Zoom Image
Figure 4 Outcomes according to etiology and coma grade. The bars for each etiology indicate the percent survival without transplantation according to coma grade (I, II vs III, IV). The percent above each pair indicates the overall percentage of spontaneous survival for that etiology. There is a disparity between the etiologies with good survival and those with poor survival, but survival is much poorer in all categories if the patient is admitted with an advanced coma grade.

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Role of Transplantation

There is no fully proven medical therapy for this devastating clinical syndrome. Prior to 1980, ALF series demonstrated survival in less than 10%. Small series of cases subjected to new experimental treatments (e.g., heparin) showed that occasionally patients do survive; however, controlled trials were virtually impossible to perform. In this setting, transplantation seemed nothing short of a miracle. In the current era, overall survival is ∼67%, a considerable improvement in the last 3 decades. However, transplants are only performed on 25 to 30% of patients admitted to the ALF study ([Fig. 5]). The reasons for the relatively infrequent use of liver grafting include the difficulties in obtaining organs in an urgent fashion, as well as the changing mix of etiologies. The change from hepatitis B to a predominance of acetaminophen makes up much of these differences because acetaminophen clearly carries a better prognosis than most other etiologies and is often associated with compromising psychosocial issues and substance abuse.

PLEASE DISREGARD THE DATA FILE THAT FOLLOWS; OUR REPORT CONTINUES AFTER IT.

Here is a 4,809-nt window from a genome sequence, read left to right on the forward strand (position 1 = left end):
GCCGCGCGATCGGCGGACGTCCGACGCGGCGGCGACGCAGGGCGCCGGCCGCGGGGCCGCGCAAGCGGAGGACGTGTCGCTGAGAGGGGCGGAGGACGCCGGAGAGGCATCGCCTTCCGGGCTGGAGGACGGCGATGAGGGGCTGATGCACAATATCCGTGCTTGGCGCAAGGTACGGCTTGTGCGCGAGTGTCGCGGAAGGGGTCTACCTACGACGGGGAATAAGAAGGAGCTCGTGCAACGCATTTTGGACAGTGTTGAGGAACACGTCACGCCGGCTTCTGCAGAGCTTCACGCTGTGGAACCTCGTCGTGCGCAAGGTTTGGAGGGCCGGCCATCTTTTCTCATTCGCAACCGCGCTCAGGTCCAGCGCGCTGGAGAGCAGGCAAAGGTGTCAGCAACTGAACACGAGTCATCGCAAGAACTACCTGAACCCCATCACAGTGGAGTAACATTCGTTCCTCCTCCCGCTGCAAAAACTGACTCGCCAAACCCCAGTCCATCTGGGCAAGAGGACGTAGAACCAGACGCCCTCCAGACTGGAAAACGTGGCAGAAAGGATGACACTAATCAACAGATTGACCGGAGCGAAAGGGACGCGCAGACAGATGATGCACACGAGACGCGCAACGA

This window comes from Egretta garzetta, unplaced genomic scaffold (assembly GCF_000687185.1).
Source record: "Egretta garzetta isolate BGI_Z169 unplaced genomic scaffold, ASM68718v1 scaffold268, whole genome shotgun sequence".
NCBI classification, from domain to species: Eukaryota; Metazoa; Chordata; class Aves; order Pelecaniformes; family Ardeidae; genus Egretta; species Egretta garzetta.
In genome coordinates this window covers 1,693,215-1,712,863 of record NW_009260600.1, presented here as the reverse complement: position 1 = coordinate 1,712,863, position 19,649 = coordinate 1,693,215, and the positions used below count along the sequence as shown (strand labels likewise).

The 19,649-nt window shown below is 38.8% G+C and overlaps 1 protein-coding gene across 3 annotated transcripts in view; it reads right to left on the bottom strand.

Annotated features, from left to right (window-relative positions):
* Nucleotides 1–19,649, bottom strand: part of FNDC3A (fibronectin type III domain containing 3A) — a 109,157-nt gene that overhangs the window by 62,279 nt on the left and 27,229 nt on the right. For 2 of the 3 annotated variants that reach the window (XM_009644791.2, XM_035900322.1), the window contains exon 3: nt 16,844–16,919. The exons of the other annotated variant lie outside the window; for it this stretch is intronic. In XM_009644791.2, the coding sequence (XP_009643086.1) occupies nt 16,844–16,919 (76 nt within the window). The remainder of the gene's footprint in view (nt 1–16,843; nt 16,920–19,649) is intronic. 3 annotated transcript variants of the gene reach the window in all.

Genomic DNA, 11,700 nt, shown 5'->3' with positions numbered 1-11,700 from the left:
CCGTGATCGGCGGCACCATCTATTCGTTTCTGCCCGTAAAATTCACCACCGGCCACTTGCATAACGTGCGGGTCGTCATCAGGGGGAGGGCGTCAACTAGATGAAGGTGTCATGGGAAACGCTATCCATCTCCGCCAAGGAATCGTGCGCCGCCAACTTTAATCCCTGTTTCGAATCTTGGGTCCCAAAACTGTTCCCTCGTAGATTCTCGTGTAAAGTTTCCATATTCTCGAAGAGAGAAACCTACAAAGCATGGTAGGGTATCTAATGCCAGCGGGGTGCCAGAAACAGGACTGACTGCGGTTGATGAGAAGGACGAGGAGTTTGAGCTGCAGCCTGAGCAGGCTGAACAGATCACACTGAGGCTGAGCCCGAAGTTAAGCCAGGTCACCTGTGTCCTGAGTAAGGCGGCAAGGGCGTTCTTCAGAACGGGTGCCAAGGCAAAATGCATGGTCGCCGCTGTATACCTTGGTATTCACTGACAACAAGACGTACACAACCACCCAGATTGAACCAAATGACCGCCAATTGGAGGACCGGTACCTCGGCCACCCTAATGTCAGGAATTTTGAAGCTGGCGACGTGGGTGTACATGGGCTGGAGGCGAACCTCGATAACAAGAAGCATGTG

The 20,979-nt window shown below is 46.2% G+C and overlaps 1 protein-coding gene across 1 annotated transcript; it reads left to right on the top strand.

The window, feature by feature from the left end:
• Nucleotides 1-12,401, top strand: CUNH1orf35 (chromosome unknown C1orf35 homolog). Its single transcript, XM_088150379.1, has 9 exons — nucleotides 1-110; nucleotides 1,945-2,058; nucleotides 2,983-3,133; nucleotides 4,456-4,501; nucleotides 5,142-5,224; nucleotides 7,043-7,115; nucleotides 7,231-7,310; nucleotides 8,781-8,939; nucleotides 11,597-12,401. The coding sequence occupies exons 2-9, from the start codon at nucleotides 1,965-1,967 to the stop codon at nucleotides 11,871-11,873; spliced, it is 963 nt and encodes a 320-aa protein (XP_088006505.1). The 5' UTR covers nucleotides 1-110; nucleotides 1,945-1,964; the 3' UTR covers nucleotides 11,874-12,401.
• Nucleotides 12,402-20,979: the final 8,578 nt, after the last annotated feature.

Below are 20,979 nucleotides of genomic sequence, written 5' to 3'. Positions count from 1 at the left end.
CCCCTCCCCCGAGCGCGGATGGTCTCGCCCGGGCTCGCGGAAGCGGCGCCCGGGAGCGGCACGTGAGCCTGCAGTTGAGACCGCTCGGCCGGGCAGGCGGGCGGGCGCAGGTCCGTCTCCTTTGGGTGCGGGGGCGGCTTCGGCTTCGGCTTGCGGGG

Zoom Image
Figure 5 Outcomes for 1696 patients enrolled in the Acute Liver Failure Study Group study. Only 39% are listed for transplantation, and 24% receive a graft.